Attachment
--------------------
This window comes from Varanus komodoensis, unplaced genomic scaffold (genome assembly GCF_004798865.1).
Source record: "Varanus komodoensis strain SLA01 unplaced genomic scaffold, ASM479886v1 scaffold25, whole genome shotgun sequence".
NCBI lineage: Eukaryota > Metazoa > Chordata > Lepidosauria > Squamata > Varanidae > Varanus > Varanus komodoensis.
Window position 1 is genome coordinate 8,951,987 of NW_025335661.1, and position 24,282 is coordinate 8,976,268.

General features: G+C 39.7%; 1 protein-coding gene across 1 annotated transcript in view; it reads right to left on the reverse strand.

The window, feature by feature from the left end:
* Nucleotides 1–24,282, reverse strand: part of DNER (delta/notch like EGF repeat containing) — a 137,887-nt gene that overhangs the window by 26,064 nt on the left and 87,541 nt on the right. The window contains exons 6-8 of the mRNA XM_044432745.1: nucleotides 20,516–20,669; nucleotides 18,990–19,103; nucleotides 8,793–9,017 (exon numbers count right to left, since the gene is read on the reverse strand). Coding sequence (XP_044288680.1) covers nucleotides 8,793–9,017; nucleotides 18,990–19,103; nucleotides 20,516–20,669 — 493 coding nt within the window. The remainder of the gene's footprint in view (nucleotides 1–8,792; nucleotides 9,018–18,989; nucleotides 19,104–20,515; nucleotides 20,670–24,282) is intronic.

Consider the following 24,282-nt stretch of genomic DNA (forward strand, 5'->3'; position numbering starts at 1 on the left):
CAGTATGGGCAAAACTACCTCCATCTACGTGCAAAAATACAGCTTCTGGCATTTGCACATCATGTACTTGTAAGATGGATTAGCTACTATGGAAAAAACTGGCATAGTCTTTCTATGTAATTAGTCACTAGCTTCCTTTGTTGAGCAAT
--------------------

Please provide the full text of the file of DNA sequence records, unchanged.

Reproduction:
This window comes from Varanus komodoensis, unplaced genomic scaffold (genome assembly GCF_004798865.1).
Source record: "Varanus komodoensis strain SLA01 unplaced genomic scaffold, ASM479886v1 scaffold25, whole genome shotgun sequence".
NCBI lineage: Eukaryota > Metazoa > Chordata > Lepidosauria > Squamata > Varanidae > Varanus > Varanus komodoensis.
Window position 1 is genome coordinate 8,951,987 of NW_025335661.1, and position 24,282 is coordinate 8,976,268.

General features: G+C 39.7%; 1 protein-coding gene across 1 annotated transcript in view; it reads right to left on the reverse strand.

The window, feature by feature from the left end:
* Nucleotides 1–24,282, reverse strand: part of DNER (delta/notch like EGF repeat containing) — a 137,887-nt gene that overhangs the window by 26,064 nt on the left and 87,541 nt on the right. The window contains exons 6-8 of the mRNA XM_044432745.1: nucleotides 20,516–20,669; nucleotides 18,990–19,103; nucleotides 8,793–9,017 (exon numbers count right to left, since the gene is read on the reverse strand). Coding sequence (XP_044288680.1) covers nucleotides 8,793–9,017; nucleotides 18,990–19,103; nucleotides 20,516–20,669 — 493 coding nt within the window. The remainder of the gene's footprint in view (nucleotides 1–8,792; nucleotides 9,018–18,989; nucleotides 19,104–20,515; nucleotides 20,670–24,282) is intronic.

Consider the following 24,282-nt stretch of genomic DNA (forward strand, 5'->3'; position numbering starts at 1 on the left):
CAGTATGGGCAAAACTACCTCCATCTACGTGCAAAAATACAGCTTCTGGCATTTGCACATCATGTACTTGTAAGATGGATTAGCTACTATGGAAAAAACTGGCATAGTCTTTCTATGTAATTAGTCACTAGCTTCCTTTGTTGAGCAAT